Updated 11:29 AM EDT, Tue, Jun 16, 2020

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More US Troops Heading for Iraq in Advance of Mosul Offensive in October

Gone with the wind

(Photo : USAF) U.S. air strike softening up Mosul

The United States will deploy 600 more of its soldiers to Iraq to support the Iraqi army's forthcoming offensive against the city of Mosul, the last city in Iraq held by ISIL, in October.

President Barack Obama authorized the reinforcements expected to help with logistics as well as providing intelligence for Iraqi security forces in the fight for Mosul. The U.S. has repeatedly said its soldiers will not engage in combat although some doubt if this stricture applies to U.S. Special Operations Forces (SOFs) whose numbers aren't included in the official tally of U.S. forces in Iraq.

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At the end of July, there were officially 4,647 service members in Iraq, excluding SOFs. The U.S. had over 130,000 service members in Iraq a decade ago. The additional 600 men will bring the total today to over 5,100.

Gen. Joseph Dunford, Jr., chairman of the Joint Chiefs of Staff, said last week that Iraqi forces will be ready to recapture Mosul by early October.

The Americans will assist Iraqi and Kurdish forces that will lead the fight to retake Mosul and ISIL's shrinking territory in Iraq.

American attack aircraft are currently softening up Mosul with almost daily air strikes against ISIL positions and troop concentrations.

Attempts by ISIL fighters trapped in the Iraqi desert city of Mosul to shuffle men and supplies between the two halves of the city bisected by the Tigris River has led to a record number of ISIL-operated boats of its ragtag "navy" being sunk by American and allied aircraft.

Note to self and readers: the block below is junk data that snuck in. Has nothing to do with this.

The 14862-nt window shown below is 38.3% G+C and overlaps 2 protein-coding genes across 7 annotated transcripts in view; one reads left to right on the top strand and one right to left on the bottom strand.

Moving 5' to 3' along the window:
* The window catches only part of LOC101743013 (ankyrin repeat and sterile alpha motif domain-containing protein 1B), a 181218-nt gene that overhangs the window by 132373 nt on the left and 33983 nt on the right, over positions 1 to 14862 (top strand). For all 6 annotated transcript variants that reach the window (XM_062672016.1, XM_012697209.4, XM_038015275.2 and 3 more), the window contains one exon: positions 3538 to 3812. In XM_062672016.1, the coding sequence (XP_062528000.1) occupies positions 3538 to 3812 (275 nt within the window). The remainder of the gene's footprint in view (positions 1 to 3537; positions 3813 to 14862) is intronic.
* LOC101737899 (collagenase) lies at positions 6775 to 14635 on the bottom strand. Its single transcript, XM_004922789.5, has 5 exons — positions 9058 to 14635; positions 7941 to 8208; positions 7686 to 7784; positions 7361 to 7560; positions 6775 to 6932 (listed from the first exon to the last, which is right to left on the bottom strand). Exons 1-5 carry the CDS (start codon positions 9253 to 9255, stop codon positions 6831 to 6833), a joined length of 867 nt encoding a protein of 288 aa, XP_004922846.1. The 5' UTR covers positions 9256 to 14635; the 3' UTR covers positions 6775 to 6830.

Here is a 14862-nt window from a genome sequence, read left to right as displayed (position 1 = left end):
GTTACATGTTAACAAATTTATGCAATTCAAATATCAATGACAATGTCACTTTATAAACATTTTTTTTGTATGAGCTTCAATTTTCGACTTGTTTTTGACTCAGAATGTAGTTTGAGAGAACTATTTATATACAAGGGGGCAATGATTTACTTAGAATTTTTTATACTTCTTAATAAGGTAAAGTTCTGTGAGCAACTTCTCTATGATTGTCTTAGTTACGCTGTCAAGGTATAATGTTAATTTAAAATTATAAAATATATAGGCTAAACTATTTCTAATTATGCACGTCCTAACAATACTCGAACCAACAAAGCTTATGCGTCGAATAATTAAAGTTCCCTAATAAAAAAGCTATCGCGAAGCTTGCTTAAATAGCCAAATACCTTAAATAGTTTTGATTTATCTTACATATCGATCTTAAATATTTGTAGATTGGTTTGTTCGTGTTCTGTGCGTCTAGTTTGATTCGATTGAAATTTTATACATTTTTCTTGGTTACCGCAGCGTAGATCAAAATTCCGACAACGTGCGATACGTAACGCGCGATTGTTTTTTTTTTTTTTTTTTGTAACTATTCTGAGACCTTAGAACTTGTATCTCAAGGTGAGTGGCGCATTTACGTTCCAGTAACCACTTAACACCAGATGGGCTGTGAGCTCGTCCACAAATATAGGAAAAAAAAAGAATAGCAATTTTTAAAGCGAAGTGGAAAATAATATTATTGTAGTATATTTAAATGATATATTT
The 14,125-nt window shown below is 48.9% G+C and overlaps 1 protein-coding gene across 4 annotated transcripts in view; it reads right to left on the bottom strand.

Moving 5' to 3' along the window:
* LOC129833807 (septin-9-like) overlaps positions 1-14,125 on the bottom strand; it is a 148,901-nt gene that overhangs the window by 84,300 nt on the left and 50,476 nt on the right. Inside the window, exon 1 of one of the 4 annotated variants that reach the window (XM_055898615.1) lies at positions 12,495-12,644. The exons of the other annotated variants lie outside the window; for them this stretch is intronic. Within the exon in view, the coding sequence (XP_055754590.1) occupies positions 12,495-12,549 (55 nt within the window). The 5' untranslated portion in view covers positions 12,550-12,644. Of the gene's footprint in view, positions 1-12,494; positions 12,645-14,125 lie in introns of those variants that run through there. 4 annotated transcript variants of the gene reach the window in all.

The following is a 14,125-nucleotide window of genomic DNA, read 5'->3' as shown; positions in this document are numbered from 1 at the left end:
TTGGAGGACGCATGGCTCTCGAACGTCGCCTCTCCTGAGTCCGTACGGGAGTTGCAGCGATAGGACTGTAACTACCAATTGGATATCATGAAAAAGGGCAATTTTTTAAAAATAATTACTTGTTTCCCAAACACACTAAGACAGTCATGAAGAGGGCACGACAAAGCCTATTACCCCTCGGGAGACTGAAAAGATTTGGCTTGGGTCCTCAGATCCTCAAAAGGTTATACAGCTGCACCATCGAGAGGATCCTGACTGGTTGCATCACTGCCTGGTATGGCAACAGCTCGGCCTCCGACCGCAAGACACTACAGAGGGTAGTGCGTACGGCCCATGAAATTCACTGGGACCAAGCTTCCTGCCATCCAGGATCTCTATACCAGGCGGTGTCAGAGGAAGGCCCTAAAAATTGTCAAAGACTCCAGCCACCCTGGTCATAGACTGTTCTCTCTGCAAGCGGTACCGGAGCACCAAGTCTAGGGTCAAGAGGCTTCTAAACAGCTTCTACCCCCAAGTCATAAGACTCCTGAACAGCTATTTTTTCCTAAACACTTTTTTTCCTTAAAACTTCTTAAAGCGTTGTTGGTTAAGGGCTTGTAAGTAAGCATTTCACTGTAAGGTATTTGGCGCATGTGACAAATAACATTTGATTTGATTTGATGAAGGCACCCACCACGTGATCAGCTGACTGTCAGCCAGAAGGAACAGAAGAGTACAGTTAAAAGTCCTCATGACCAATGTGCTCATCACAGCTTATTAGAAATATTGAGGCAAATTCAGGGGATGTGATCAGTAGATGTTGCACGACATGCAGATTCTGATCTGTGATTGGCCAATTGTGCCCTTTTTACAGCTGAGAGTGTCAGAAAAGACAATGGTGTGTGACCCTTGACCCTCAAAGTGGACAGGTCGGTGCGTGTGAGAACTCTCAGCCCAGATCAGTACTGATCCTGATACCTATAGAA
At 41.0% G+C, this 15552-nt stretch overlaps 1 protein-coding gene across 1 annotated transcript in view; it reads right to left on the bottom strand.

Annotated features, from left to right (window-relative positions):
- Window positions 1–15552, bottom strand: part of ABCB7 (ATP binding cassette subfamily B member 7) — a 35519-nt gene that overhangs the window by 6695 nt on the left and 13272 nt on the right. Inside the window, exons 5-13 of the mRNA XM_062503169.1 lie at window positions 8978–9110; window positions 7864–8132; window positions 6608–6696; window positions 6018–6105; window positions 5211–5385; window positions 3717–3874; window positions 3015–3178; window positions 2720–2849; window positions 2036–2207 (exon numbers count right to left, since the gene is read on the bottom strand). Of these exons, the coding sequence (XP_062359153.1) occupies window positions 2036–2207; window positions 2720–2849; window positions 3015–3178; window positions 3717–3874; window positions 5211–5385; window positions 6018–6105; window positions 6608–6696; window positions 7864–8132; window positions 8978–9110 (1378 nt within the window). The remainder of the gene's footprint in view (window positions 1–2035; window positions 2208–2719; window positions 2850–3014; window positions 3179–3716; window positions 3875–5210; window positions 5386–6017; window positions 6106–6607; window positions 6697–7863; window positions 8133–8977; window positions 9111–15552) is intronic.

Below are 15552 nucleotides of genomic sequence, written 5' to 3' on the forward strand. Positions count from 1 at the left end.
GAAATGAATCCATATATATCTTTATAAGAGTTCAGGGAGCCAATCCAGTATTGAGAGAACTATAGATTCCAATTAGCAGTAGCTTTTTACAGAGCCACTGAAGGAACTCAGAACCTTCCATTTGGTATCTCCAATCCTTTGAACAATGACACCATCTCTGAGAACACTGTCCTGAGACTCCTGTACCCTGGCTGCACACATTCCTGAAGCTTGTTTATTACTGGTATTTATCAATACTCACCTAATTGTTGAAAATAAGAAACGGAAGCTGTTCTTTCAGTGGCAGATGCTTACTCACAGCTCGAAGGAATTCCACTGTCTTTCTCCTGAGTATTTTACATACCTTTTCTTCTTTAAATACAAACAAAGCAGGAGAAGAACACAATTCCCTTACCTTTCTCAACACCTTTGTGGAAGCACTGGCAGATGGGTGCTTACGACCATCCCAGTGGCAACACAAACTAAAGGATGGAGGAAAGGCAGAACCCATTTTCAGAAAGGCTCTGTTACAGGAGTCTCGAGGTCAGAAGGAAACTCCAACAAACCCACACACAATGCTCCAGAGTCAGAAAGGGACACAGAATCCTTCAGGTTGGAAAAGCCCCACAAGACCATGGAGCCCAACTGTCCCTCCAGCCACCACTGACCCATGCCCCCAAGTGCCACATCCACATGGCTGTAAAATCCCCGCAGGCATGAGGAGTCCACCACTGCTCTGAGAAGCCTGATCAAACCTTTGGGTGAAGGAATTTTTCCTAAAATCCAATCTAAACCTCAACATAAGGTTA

The U.S. military is planning an offensive against Mosul, a Sunni city, in stages. In early October, the Iraqi Army and its militia allies will retake northern Nineveh province from ISIL with the final battle in Mosul at month-end. Experts believe the rising number of aerial attacks supports the upcoming effort by the U.S. and Iraq to retake Mosul.

One military analyst said ISIL is going to try and move fighters up and down the river when it defends Mosul. The stepped-up allied campaign to destroy any boat plying the Tigris seeks to prevent ISIL from using the river to deploy its forces.

The massing of U.S., Iraqi and militia forces for the attack on Mosul continues. This September, the number of US troops in Iraq rose from 4,000 to 4,460 in preparation for the campaign against Mosul.

Mosul had a population of two million in its metropolitan area before ISIL seized the city in June 2014. Mosul is probably defended by 4,000 ISIL fighters, who are turning the city into a killing zone packed with IEDs and booby traps.

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